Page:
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Fake law firm website lists real lawyers as practicing there

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'This is a new version of nonsense where some scammer is trying to defraud the public'

Scam AlertOrlando attorney Michael Sjuggerud joined the world of corporate law several years ago when he took a job as inhouse counsel for restaurant titan Red Lobster. Prior to that he spent most of his legal career in private practice.

Last week, Sjuggerud randomly Google-searched his own name when he found something disturbing.

“I was looking to see if there was a news article that referenced me,” Sjuggerud said. “As an attorney, I do that every couple of months just to make sure.”

On the second or third page he found a website for a fake law firm ( that showed he was an attorney with the firm. Sjuggerud clicked the link and found that it offered private wealth and legal services. The firm stated it operated out of Manhattan and listed a street address and phone number.

“When I first saw it, I was in disbelief,” Sjuggerud said. “This is a new version of nonsense where some scammer is trying to defraud the public.”

Cyberattacks on attorneys are continually on the rise. Public data has shown that more than 750,000 Americans had personal information compromised in law firm hacks since 2020. The Florida Bar is aware of this problem and is on the forefront of trying to educate its members on the dangers.

Bar President Scott Westheimer recently formed the Standing Committee on Cybersecurity & Privacy Law, which works with the Bar’s Technology Committee to educate members.

“We all know how cybersecurity is affecting the day-to-day practice of law and we are the first state in the country that is looking at this with a committee of expert practitioners to help educate our members, make sure they understand the ethical and privacy implications, and know how to protect client data,” Westheimer said.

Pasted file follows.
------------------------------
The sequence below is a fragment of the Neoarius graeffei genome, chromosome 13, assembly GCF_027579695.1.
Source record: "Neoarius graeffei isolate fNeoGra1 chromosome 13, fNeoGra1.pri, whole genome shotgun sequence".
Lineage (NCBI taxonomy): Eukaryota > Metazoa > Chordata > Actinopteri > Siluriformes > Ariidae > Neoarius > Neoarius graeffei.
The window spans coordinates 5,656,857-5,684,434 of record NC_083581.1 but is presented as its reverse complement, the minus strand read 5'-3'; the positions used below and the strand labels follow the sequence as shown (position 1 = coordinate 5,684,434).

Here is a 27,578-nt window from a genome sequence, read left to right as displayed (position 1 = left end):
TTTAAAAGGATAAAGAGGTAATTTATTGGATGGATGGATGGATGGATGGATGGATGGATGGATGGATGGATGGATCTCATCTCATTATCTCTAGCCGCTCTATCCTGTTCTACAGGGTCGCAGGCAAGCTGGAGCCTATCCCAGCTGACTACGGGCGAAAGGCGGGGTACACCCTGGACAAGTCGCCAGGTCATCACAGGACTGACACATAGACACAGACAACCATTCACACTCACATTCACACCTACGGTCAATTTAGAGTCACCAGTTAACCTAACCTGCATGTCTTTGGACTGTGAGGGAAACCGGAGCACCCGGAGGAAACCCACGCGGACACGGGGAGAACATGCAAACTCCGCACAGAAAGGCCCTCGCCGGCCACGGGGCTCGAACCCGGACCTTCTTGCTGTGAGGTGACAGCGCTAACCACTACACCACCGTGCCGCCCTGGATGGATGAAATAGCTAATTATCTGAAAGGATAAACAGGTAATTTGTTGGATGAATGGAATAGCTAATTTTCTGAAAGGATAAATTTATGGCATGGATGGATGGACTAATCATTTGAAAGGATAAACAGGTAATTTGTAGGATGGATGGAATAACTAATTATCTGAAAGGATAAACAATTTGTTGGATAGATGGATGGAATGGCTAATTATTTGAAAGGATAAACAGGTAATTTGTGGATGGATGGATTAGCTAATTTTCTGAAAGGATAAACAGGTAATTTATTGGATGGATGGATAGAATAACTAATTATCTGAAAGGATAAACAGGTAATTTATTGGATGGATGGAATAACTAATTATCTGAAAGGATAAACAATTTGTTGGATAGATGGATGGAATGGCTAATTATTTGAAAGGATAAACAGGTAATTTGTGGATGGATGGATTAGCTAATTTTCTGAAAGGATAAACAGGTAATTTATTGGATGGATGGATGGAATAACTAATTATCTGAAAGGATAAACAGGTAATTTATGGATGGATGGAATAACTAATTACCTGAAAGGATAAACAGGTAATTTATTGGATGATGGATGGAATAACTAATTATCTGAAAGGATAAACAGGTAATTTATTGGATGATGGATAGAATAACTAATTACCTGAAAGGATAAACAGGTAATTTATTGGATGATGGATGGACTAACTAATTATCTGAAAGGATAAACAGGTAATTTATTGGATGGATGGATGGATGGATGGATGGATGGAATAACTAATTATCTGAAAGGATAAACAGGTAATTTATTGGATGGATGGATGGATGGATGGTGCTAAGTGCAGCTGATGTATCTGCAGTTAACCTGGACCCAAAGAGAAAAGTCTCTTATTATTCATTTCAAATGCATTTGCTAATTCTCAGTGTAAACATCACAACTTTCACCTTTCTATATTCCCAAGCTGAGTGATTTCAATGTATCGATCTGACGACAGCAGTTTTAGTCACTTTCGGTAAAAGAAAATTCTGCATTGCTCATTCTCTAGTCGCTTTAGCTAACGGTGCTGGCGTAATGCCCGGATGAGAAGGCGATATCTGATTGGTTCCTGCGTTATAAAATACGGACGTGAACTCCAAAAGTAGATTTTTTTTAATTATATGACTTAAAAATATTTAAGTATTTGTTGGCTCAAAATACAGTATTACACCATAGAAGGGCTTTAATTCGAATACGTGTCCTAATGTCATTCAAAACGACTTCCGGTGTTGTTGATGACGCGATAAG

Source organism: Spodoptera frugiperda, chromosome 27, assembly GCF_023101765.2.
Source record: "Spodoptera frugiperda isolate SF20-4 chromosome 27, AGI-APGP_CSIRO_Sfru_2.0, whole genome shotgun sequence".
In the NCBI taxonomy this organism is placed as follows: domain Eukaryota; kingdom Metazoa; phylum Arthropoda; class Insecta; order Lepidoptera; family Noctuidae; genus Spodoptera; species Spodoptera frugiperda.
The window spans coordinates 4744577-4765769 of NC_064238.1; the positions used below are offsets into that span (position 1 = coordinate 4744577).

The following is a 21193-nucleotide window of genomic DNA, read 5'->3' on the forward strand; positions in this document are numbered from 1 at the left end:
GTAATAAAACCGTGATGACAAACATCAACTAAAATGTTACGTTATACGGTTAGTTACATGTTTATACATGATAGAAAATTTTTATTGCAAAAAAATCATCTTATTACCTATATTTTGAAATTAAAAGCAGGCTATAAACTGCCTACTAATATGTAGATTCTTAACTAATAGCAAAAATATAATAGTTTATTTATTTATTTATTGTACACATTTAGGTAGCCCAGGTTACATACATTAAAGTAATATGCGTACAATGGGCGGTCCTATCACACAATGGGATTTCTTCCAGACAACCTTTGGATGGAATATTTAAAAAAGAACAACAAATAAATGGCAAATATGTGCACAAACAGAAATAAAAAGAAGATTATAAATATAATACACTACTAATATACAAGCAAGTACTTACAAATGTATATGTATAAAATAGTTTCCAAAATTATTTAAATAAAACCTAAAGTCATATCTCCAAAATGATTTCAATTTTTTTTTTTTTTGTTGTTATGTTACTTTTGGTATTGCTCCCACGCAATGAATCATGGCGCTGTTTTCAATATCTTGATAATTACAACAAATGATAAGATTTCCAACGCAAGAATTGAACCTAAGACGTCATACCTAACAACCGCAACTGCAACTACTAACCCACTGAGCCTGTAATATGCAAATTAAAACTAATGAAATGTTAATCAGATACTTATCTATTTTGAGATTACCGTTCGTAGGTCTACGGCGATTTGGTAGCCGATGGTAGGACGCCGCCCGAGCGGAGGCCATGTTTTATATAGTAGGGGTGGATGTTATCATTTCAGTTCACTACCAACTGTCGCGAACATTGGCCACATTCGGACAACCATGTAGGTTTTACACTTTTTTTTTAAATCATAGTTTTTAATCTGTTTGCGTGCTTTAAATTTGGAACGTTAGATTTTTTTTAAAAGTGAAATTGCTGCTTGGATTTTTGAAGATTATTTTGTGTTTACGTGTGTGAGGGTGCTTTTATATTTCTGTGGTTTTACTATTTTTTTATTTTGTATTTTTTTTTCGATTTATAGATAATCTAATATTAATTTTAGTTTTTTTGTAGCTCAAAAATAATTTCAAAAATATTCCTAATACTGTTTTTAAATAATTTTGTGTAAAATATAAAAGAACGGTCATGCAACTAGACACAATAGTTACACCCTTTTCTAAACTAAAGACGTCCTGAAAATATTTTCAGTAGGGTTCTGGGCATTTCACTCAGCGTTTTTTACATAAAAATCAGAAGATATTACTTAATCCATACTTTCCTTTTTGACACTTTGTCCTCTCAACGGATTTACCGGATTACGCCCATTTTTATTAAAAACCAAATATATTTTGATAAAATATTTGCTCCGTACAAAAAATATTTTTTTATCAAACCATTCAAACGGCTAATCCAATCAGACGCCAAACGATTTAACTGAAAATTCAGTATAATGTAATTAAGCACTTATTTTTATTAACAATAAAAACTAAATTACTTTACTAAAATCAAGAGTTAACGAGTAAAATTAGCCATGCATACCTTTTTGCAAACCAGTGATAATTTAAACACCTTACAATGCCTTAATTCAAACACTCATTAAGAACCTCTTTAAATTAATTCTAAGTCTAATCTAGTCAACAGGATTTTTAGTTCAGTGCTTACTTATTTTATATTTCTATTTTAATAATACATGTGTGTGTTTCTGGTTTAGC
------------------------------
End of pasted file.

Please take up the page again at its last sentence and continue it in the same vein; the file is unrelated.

Westheimer said it is important for the Bar to provide educational opportunities to solo and small firms to assist them in understanding the dangers that exist, a point that Sjuggerud feels is spot on.

“It’s interesting that you bring up Scott’s initiative because it was obvious to me that this was an attack on a small law firm,” Sjuggerud said. “From 2014-19, I worked at a small firm in Brevard County and the fake law firm basically copied a lot of the pages out of that Brevard law firm’s website.”

The firm Sjuggerud worked for, Goldman Monaghan Thakkar & Bettin out of Cocoa, had a lot of its information used by the fake legal website.

“They had my name, the name of a deceased lawyer from that firm and they had three attorneys who currently practice there complete with profiles and practice areas,” Sjuggerud said. “They had sanitized the Brevard stuff so you couldn’t tell it was from Florida but some of it was copied verbatim.”

Sjuggerud feared for the unsuspecting consumer thinking the website was legit and could be a victim of fraud.

“If a consumer thinks they’re being defrauded, they are going to get mad,” Sjuggerud said. “They’re going to go to the Bar and file a grievance and all the sudden I’m stuck in this.”

Sjuggerud said the first thing he did was contact the Federal Trade Commission and spoke with Google to ask if they could remove it from their search engine. Google refused, stating if they removed the website from their search engine, it would still appear in other search engines.